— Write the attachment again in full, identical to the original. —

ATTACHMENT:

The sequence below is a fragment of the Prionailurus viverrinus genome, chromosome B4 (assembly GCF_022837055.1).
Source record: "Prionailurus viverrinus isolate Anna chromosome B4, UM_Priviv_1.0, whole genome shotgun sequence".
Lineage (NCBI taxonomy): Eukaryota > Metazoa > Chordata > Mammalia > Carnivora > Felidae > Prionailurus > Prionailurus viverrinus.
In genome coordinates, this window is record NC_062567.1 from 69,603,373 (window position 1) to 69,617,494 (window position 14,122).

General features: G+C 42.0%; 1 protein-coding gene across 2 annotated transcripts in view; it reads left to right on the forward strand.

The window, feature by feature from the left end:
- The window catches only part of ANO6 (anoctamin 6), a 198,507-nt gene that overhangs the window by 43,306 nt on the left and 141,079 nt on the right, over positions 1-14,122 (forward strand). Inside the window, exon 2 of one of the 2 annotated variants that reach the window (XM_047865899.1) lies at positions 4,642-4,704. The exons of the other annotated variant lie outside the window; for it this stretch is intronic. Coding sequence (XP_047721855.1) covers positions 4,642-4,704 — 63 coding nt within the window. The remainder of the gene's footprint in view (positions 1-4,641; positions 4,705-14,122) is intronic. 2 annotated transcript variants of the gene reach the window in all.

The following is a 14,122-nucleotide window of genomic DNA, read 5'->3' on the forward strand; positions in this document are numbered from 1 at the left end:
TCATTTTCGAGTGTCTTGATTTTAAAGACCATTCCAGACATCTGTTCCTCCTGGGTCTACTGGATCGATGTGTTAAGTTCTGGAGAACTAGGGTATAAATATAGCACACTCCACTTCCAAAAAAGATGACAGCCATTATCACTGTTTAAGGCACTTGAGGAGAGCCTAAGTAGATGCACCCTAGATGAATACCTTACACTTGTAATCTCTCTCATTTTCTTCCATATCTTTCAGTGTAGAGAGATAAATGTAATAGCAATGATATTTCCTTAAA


The sequence below is a fragment of the Prionailurus viverrinus genome, chromosome B4 (assembly GCF_022837055.1).
Source record: "Prionailurus viverrinus isolate Anna chromosome B4, UM_Priviv_1.0, whole genome shotgun sequence".
Lineage (NCBI taxonomy): Eukaryota > Metazoa > Chordata > Mammalia > Carnivora > Felidae > Prionailurus > Prionailurus viverrinus.
In genome coordinates, this window is record NC_062567.1 from 69,603,373 (window position 1) to 69,617,494 (window position 14,122).

General features: G+C 42.0%; 1 protein-coding gene across 2 annotated transcripts in view; it reads left to right on the forward strand.

The window, feature by feature from the left end:
- The window catches only part of ANO6 (anoctamin 6), a 198,507-nt gene that overhangs the window by 43,306 nt on the left and 141,079 nt on the right, over positions 1-14,122 (forward strand). Inside the window, exon 2 of one of the 2 annotated variants that reach the window (XM_047865899.1) lies at positions 4,642-4,704. The exons of the other annotated variant lie outside the window; for it this stretch is intronic. Coding sequence (XP_047721855.1) covers positions 4,642-4,704 — 63 coding nt within the window. The remainder of the gene's footprint in view (positions 1-4,641; positions 4,705-14,122) is intronic. 2 annotated transcript variants of the gene reach the window in all.

The following is a 14,122-nucleotide window of genomic DNA, read 5'->3' on the forward strand; positions in this document are numbered from 1 at the left end:
TCATTTTCGAGTGTCTTGATTTTAAAGACCATTCCAGACATCTGTTCCTCCTGGGTCTACTGGATCGATGTGTTAAGTTCTGGAGAACTAGGGTATAAATATAGCACACTCCACTTCCAAAAAAGATGACAGCCATTATCACTGTTTAAGGCACTTGAGGAGAGCCTAAGTAGATGCACCCTAGATGAATACCTTACACTTGTAATCTCTCTCATTTTCTTCCATATCTTTCAGTGTAGAGAGATAAATGTAATAGCAATGATATTTCCTTAAA